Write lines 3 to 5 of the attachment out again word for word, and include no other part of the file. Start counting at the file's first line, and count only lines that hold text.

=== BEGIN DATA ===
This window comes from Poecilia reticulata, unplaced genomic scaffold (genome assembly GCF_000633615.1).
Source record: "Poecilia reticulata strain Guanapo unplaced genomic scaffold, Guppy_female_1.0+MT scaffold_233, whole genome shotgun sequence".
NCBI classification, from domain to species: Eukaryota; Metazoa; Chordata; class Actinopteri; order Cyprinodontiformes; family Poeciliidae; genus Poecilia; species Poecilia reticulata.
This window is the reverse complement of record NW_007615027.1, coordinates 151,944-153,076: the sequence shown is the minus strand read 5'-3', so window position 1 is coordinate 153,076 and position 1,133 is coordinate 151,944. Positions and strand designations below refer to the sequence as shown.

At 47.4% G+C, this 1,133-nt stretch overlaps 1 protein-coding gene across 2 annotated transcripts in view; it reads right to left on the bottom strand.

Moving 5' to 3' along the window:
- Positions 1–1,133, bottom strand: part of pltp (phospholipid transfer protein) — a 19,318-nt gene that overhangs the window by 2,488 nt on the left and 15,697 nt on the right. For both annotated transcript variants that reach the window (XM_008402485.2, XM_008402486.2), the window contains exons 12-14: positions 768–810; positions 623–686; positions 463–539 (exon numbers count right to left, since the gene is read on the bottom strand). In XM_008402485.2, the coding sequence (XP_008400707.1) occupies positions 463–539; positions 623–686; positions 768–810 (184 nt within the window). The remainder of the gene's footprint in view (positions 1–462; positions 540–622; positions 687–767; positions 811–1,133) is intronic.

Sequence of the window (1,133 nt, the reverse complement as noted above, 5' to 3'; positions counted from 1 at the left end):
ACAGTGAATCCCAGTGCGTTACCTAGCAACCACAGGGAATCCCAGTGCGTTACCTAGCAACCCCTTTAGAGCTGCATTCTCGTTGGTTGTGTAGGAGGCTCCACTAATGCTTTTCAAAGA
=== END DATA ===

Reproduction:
NCBI classification, from domain to species: Eukaryota; Metazoa; Chordata; class Actinopteri; order Cyprinodontiformes; family Poeciliidae; genus Poecilia; species Poecilia reticulata.
This window is the reverse complement of record NW_007615027.1, coordinates 151,944-153,076: the sequence shown is the minus strand read 5'-3', so window position 1 is coordinate 153,076 and position 1,133 is coordinate 151,944. Positions and strand designations below refer to the sequence as shown.

At 47.4% G+C, this 1,133-nt stretch overlaps 1 protein-coding gene across 2 annotated transcripts in view; it reads right to left on the bottom strand.